This case demonstrates the possibility of using only oral chemotherapy to slow or stop progression of metastases. We were able to maximize this patient’s quality of life, as his treatment required no intravenous chemotherapy, brachytherapy, external beam radiotherapy, or enucleation. Close follow-up with ophthalmology and oncology are warranted to properly monitor patients’ responses. Future studies may focus on the differences among oral chemotherapeutic agents directly—not only in efficacy but also in quality of life.
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2. Essadi I, Lalya I, Kriet M, El Omrani A, Belbaraka R, Khouchani M. Successful management of retinal metastasis from renal cancer with everolimus in a monophthalmic patient: a case report. J Med Case Rep. 2017;11(1):340.
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6. Selby LD, Stiefel HC, Skalet AH, Cardenal MS, Bhavsar KV, Winges KM. Vision loss from choroidal and pituitary metastases secondary to renal cell carcinoma: a case report. Neuroophthalmology. 2018;42(6):391-398.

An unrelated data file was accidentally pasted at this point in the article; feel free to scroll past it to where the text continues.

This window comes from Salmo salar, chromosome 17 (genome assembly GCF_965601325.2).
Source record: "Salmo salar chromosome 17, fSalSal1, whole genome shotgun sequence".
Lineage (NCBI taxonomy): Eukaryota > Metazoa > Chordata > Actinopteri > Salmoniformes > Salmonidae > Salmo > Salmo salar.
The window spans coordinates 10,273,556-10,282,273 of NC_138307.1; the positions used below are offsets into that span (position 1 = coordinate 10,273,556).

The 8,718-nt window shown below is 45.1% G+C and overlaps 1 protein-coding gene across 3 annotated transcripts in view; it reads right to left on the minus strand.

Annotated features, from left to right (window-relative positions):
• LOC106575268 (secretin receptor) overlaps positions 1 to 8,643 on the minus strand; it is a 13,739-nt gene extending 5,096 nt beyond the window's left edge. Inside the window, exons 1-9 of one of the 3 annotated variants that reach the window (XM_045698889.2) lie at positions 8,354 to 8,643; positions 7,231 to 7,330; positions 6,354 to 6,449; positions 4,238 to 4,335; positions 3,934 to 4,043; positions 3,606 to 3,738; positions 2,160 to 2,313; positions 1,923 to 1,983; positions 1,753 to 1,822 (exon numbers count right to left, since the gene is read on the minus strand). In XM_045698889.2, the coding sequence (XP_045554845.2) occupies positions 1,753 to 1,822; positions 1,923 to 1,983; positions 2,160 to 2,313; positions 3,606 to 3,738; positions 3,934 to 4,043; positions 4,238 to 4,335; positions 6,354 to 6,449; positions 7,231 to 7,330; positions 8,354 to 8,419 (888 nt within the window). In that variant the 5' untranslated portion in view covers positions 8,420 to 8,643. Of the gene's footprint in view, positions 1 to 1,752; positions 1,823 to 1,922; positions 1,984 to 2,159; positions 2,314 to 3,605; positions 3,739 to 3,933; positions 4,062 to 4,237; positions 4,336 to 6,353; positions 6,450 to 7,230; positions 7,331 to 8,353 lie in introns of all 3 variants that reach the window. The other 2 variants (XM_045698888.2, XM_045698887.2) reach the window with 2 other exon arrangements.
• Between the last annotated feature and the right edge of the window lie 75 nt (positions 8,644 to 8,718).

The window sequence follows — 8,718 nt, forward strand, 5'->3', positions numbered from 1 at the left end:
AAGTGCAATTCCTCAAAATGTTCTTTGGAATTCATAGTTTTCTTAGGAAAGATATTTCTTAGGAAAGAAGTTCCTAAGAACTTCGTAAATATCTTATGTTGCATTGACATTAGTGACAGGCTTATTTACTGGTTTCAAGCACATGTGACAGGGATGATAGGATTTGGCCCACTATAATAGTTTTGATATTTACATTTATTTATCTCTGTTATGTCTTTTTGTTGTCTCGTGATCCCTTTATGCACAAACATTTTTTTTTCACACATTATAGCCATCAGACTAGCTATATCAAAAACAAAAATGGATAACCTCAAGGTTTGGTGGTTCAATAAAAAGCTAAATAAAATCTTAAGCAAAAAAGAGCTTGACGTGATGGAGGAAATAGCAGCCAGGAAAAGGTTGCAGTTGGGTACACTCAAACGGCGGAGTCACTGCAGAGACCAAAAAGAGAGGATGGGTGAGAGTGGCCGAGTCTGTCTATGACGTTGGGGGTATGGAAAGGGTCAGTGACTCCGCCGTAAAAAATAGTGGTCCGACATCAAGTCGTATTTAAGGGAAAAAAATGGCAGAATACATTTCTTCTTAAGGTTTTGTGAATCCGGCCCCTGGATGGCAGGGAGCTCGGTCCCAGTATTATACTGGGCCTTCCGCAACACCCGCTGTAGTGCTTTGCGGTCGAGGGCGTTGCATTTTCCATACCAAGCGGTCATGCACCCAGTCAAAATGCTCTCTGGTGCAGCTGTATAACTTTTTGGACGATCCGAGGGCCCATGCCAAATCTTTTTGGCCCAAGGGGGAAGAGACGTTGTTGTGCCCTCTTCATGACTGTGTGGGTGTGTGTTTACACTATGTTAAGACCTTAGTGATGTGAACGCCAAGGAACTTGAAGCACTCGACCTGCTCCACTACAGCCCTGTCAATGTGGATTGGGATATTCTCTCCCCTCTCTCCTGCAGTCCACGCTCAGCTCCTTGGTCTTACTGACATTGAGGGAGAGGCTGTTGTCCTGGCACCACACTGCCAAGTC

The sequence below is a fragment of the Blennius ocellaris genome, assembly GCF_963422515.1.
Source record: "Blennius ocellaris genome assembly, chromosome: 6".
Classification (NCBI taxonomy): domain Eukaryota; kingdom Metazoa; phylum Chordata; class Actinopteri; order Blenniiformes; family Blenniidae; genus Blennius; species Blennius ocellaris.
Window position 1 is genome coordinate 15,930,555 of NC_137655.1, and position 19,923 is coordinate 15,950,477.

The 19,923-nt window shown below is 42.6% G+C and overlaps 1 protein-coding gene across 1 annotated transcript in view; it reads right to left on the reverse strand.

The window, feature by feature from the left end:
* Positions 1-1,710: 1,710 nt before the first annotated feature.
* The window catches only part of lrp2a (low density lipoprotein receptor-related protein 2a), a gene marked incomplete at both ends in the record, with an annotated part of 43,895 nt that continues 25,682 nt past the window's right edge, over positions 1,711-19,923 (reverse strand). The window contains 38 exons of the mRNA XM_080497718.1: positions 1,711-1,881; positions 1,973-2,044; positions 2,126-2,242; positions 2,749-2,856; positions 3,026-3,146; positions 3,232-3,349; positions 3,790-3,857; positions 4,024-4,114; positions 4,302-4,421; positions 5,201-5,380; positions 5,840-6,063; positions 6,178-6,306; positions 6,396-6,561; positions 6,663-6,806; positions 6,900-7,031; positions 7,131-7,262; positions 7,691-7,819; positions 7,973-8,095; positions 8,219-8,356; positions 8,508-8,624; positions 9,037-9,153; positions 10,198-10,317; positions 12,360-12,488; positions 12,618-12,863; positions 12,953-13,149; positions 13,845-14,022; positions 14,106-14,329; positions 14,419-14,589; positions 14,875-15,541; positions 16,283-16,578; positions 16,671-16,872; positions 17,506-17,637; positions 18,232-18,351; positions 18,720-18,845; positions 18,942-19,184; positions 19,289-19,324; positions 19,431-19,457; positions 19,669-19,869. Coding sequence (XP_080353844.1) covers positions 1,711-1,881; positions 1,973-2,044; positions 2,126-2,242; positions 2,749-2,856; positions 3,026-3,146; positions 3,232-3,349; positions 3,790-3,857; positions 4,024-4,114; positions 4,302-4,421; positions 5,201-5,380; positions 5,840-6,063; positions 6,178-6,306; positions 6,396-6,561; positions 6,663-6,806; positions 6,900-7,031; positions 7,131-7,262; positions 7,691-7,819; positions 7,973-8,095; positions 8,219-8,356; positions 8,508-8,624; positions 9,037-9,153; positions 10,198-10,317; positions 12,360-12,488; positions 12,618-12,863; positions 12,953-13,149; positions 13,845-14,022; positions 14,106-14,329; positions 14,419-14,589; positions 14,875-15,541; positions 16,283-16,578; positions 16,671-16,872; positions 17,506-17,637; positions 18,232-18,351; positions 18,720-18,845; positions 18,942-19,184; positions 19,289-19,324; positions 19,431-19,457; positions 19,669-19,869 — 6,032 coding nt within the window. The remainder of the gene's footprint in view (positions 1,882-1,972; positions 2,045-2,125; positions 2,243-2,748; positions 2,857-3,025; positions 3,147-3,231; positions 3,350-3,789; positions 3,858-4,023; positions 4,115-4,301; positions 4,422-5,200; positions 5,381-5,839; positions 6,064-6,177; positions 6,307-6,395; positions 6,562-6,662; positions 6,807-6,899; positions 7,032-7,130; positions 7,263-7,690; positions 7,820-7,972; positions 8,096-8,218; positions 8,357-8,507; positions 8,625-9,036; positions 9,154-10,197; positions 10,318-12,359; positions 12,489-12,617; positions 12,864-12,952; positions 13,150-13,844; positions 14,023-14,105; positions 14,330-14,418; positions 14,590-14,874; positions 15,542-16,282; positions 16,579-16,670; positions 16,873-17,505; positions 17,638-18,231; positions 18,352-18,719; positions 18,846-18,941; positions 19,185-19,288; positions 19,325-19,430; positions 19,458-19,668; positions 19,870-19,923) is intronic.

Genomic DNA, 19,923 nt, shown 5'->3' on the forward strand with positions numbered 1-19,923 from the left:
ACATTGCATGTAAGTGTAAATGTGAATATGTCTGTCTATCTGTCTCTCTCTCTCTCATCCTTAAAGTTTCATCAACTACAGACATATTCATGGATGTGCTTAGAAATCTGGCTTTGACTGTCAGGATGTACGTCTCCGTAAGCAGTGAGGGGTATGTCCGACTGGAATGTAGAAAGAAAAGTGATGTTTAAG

7. Cella D, Beaumont JL. Pazopanib in the treatment of advanced renal cell carcinoma [published correction appears in Ther Adv Urol. 2016 Aug;8(4):291]. Ther Adv Urol. 2016;8(1):61-69.
8. Motzer RJ, et al. Pazopanib versus sunitinib in metastatic renal-cell carcinoma. N Engl J Med. 2013;369:722-731.